We all know that the Trump administration is using tariffs to push companies to manufacture more goods in the United States, but many experts in the National Retail Federation say the administration’s thinking is flawed and carefully planned supply chain plans can’t be redrawn overnight. With Walmart’s huge foot print in China, this would be a massive undertaking, and an incredibly expensive endeavor that would also take years to accomplish.
In the grand scheme of things, retailers order their products at least six months to a year in advance, and of the 1400+ companies who have testified to date for said exclusions, they may be left scrambling to find new options for 2019. The Department of Commerce has been slowly responding to over 22,000+ applications that companies have filed for individual products. The problem is, the process lends itself to a huge backlog, as an example, it allowed one company to file for 1,168 exclusion requests. Ugh!
“The administration continues to overestimate the ability of U.S. companies to shift supply chains out of China,” the trade group said in its letter Lighthizer. “Global supply chains are extremely complex. It can take years to find the right partners who can meet the proper criteria and produce products at the scale and cost that is needed.”
Now, from time to time, I digress, but getting back to Walmart. In their own version of “The Art of Negotiation” back in 2013 Walmart announced a plan to purchase “$250 billion in products that support the creation of American jobs” by 2023 via increasing purchases of U.S. manufactured goods. Obviously, this is aligned with the POTUS’s main plan, but some experts are having a difficult time assigning few actual U.S. manufacturing jobs that have been created as a result of this commitment. Nonetheless, Mr. President, Walmart remains, by far, the top importer of ocean shipping containers in the United States with total imports of more than 775,000 container-equivalents (TEUs) accounting for approximately 11.2 percent of total U.S. goods imported from China annually, which should translate to a front row seat for discussions with the POTUS (with Chinese food served) on how to work with them and their Chinese counterparts.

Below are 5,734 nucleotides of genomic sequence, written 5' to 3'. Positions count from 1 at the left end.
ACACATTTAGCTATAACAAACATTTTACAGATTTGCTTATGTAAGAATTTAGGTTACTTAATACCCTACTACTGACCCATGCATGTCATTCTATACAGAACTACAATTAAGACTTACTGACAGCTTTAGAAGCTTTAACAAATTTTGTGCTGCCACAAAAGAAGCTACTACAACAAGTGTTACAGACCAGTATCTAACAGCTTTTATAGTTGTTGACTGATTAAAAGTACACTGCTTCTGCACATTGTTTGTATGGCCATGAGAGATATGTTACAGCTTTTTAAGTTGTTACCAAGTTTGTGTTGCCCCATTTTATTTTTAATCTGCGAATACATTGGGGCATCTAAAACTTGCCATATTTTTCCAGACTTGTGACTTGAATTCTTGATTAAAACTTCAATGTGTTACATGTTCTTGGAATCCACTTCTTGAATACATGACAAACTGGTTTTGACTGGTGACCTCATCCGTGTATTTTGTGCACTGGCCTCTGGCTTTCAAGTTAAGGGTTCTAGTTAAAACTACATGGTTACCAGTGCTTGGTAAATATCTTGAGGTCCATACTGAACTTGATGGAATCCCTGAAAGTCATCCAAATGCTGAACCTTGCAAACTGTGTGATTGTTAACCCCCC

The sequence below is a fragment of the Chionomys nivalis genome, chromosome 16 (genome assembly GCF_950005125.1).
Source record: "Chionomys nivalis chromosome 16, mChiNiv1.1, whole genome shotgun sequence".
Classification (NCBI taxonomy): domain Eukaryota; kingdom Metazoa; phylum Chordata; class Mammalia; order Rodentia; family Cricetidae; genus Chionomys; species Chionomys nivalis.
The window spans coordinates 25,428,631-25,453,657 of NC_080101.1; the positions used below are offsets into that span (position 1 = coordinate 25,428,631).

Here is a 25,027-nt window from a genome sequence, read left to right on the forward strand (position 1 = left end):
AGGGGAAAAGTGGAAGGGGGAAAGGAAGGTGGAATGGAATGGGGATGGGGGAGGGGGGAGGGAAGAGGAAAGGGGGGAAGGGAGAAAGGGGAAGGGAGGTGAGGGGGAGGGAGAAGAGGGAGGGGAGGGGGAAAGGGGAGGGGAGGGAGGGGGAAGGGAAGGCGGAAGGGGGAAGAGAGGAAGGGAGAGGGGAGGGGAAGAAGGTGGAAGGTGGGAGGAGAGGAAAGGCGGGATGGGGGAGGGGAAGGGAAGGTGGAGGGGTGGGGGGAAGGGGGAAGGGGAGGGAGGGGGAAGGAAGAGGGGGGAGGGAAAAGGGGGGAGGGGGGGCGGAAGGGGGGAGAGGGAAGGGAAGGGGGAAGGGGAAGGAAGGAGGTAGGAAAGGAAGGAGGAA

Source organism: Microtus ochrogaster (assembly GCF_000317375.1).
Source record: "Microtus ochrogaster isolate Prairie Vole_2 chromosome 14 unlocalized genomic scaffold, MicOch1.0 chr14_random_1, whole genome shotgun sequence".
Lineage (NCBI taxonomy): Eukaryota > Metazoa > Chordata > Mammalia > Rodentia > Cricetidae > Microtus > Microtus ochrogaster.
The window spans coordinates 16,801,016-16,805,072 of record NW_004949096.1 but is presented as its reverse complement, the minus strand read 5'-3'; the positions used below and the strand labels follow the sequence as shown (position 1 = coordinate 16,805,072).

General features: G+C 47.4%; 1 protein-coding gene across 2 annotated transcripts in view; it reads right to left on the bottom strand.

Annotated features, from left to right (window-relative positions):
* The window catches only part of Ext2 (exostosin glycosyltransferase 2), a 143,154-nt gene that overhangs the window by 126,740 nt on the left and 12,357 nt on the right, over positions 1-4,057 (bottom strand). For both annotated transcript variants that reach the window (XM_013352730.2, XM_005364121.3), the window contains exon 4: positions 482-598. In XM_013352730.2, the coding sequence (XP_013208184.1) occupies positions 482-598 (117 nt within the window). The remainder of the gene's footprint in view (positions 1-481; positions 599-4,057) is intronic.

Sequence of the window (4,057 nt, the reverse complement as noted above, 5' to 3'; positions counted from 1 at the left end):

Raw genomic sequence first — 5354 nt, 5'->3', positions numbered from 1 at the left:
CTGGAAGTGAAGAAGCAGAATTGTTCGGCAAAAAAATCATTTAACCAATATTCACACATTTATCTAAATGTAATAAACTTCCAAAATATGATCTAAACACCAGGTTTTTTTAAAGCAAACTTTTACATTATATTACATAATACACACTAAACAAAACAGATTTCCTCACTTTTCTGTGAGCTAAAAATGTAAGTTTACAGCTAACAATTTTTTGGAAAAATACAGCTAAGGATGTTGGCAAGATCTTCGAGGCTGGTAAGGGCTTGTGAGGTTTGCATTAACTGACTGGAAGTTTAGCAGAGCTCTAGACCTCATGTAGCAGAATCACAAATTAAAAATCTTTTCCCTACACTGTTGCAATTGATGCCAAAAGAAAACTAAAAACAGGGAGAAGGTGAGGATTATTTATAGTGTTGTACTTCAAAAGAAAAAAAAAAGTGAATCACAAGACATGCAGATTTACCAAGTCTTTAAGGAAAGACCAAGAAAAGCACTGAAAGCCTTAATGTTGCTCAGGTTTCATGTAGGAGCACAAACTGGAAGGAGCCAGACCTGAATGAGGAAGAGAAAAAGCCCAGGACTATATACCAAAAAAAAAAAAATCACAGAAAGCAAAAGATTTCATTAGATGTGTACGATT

At this juncture, what is worth noting is that in an effort to show some compromise, and to mitigate the impact of the Trump Administration’s most recent list of proposed tariffs on Chinese goods, a little over a month ago Walmart asked its beauty vendors to look outside China, according to a report from Reuters. In a commentary on tariffs via Walmart CFO Brett Biggs, during the company’s second quarter earnings presentation, “While we know questions persist about tariffs, the potential future impact is difficult to quantify,” he said. “We are closely monitoring the tariff discussions and are actively working on mitigation strategies, particularly in light of potentially escalating duties.” List #3 has now been launched. Ouch!!
A power lunch with the POTUS, Walmart’s top executives, and several of their key Attorneys in the 320-person legal department in Bentonville, should be on the agenda, as the meeting between the Trump Administration and China has been cancelled. China said that they will not be sending vice-premier Liu He to Washington any time soon. Is there room for a list #4 in the first quarter of 2019?
*Worth noting. Walmart also recently invested (August of 2018) $16 billion for a 77% stake in India based ecommerce site Flipkart. Walmart is now poised to compete globally with stakes in not just Flipkart , but also investments in JD.com and Dada-JD Daojia in China, an alliance with Rakuten in Japan, and acquisition of an online marketplace Corner-shop in Mexico and Chile.